Marketing Automation is a Tool Not a Strategy

Marketing automation is a tool not a strategy

Marketing automation is always an AHA! moment when we speak to clients and prospects about the cool things that they can do with it. It seems like the magic ingredient to inbound success that so many businesses have been missing–a way to nurture and educate your leads without reaching out to them all directly, as you would with Outbound (Not sure about the difference? Check out our blog about Inbound and Outbound Marketing!). The use of marketing automation tools cannot only automate time-consuming tasks, as an added bonus, they can also free up resources that can then be focused on other marketing and sales matters.

Did we mention that marketing automations tools can also help improve marketing accuracy and deliver quicker results?

BUT WAIT, before you decide you only need a marketing automation tool to do everything, it’s important to remember that automation in itself is not a strategy, it’s a tool that should be used as part of an overall marketing strategy.

 Before Using Marketing Automation…

The following points are a few things that you need to keep in mind before you begin investing in marketing automation tools:

 1. Marketing Automation won’t fix a bad strategy.

Marketing automation can help improve a good strategy, but it’s not going to fix a bad strategy. You can use marketing automation to schedule your content to automatically publish at certain times and on certain days, doing this makes it easier for readers to keep up with new content, but if you haven’t done your due diligence to see what days and times will get you the best engagement, then you’re still not going to see improvement by implementing a marketing automation tool.

 2. Successful marketing automation is dependent on good content.

Automation isn’t a substitute for good content. Good content that’s relevant to your buyer persona is a requirement to help nurture your leads through the sales funnel. Automation can help to streamline that process and make it more efficient by helping create automated content streams by persona or topic; however, if your content is bad or irrelevant to your audience, no amount of automation is going to help.

3. Unnecessary automation can be a drawback.

Automation isn’t one-size-fits-all solution. Different companies have different needs, which means that you may benefit from some automation tools and not from others. Using the wrong automation tools can actually be a drawback. First of all, the use of an automation tool that doesn’t greatly improve efficiency or accuracy will end up being a waste of time, bandwidth, and money. Secondly, you may be better off doing certain tasks by hand in order to ensure their accuracy and provide a personal touch. If a prospect has turned into a hot lead, you’ll want to step in and start a dialogue instead of simply letting them continue on a nurture workflow and wait for them to come directly to you.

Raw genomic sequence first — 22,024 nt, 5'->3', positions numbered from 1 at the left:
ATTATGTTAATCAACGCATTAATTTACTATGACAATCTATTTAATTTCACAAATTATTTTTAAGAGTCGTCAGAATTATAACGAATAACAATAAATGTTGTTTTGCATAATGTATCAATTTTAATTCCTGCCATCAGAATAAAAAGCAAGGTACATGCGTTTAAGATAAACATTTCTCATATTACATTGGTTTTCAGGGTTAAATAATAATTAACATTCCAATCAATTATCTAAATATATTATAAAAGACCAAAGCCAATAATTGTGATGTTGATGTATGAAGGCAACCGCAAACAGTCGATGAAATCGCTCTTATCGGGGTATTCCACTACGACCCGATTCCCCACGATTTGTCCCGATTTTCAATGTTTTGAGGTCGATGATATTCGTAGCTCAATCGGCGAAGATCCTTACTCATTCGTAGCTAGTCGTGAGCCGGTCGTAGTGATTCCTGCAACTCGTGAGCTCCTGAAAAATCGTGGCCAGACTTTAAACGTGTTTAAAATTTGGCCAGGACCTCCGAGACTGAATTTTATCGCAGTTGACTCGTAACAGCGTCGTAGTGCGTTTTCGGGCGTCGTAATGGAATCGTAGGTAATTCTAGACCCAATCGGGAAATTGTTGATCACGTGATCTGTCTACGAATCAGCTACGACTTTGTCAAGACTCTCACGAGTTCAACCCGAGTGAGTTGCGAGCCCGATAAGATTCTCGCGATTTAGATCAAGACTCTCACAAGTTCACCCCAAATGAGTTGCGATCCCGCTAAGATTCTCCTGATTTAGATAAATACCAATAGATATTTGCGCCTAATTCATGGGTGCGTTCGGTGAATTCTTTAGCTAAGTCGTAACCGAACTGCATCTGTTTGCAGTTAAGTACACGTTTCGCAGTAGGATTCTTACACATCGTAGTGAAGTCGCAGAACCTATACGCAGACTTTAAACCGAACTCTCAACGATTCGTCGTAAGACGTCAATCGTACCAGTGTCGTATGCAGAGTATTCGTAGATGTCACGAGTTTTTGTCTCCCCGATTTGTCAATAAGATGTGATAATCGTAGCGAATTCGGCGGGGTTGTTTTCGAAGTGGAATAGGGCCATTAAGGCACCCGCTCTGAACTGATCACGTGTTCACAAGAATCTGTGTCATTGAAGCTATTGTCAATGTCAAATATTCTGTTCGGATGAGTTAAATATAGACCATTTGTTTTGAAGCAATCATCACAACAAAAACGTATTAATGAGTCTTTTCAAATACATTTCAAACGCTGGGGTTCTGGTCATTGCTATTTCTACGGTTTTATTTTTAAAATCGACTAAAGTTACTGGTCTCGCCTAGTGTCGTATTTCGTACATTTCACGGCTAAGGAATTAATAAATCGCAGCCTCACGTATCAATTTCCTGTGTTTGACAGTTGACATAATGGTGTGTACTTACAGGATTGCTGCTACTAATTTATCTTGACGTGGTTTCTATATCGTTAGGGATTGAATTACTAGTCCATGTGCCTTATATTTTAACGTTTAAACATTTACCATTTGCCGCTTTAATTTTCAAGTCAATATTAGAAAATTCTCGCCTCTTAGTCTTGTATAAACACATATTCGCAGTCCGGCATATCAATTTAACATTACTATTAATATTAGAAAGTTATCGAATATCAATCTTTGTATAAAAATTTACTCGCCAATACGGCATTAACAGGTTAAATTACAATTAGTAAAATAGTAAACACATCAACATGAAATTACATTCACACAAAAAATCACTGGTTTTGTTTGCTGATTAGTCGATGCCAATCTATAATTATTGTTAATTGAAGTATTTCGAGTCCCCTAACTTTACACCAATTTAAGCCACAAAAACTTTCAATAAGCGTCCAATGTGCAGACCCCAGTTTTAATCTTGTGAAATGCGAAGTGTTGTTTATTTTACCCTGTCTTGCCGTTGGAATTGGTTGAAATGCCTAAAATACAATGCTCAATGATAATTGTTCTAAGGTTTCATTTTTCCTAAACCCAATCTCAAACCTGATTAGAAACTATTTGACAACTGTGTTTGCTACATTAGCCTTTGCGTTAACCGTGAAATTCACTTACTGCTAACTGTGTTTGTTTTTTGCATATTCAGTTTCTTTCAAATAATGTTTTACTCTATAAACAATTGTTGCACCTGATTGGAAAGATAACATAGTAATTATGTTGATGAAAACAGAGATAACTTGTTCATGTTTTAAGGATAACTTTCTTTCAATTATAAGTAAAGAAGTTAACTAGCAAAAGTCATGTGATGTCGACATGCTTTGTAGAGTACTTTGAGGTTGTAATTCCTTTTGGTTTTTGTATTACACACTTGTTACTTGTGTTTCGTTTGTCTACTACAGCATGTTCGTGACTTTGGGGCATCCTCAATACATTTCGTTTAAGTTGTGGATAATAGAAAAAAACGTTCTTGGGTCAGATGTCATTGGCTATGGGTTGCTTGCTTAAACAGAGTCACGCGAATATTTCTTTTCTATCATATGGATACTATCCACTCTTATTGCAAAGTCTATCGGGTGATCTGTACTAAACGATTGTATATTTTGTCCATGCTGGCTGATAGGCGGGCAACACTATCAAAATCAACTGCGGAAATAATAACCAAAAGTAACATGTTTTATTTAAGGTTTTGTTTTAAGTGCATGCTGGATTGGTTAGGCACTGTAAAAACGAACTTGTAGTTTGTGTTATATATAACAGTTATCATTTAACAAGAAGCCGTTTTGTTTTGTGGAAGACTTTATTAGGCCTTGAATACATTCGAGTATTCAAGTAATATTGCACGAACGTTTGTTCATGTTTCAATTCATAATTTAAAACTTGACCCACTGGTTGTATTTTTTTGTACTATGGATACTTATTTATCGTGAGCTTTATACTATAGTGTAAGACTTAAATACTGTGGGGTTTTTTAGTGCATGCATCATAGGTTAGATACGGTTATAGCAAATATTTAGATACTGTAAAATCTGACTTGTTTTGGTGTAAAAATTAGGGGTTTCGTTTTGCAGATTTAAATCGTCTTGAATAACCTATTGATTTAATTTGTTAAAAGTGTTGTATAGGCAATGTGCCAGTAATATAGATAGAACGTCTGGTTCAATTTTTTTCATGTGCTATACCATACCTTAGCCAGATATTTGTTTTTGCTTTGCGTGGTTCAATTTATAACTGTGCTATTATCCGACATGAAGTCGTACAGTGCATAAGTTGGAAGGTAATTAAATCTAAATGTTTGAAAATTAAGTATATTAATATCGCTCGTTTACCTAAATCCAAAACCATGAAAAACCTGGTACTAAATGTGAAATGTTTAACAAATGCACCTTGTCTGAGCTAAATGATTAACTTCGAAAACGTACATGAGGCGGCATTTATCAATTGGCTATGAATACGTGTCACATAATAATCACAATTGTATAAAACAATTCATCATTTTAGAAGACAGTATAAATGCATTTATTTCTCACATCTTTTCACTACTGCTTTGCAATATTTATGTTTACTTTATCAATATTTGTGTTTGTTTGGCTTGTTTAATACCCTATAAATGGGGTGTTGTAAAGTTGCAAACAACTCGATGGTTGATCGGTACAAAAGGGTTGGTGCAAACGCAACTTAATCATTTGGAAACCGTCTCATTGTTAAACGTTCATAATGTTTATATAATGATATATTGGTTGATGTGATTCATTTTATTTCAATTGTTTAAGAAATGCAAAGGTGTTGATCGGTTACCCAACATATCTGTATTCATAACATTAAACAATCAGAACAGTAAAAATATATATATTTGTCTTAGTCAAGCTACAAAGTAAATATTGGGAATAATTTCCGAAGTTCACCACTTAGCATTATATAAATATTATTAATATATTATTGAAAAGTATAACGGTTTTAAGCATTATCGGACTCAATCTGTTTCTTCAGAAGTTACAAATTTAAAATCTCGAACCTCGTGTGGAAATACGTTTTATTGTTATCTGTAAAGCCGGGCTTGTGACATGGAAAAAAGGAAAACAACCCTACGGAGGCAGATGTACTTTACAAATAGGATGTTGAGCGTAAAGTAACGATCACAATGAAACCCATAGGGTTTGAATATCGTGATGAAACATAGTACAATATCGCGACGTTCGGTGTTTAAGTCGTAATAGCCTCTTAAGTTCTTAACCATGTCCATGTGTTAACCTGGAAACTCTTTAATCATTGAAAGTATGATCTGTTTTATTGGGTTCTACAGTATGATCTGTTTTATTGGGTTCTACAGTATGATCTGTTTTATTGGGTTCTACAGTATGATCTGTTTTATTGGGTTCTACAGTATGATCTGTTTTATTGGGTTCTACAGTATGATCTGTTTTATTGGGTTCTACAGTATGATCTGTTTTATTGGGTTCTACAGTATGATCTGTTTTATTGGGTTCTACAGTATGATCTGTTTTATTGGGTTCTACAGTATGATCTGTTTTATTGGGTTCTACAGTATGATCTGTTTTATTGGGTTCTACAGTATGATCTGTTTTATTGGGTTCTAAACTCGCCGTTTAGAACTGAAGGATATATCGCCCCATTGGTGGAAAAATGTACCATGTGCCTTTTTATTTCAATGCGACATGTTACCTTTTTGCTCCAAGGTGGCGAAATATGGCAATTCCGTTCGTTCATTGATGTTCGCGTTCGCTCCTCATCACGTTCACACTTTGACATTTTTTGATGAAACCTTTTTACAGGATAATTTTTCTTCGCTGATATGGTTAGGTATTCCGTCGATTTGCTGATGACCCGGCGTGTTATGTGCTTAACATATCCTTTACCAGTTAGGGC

4. You have to know what you’re using it for.

To get the most of your automation tools, you need to know more about them than just what their basic benefits are. For example, automating your reports will provide you with real-time access to helpful marketing metrics. But to actually make these metrics useful, you need to customize your reports to display the data that’s actually helpful for your team to see and to know what the data that’s being displayed means. Each automation platform has its own set of features, make sure to review them carefully to ensure you’re choosing the platform that’s the best fit for your business now and in the future.

5. Your marketing and sales teams need to be on the same page.

Your automation tools can often be used across marketing and sales departments. However, if one team isn’t aware of its use, then the benefits are lost. If your marketing team employs lead scoring automation to identify high-quality leads, then your sales team needs to know about it so that they can engage with those leads based on their scores. Marketing and Sales should still have Smarketing meetings and keep in contact about campaigns. Things like lead scoring, workflows, and metrics are all there to help enhance the work that is being done, not get the job done for you.


Marketing Automation *Does* Solve Some Problems

At the end of the day, marketing automation tools help solve very big marketing problems but they’re just that: tools. A great wrench doesn’t make a great plumber, just as a marketing automation platform won’t automatically transform you into a wonderful marketer. Time, research, experience, and planning still need to be done in order for your marketing plan to come to fruition.

Have questions about different marketing automation tools and strategies? Reach out!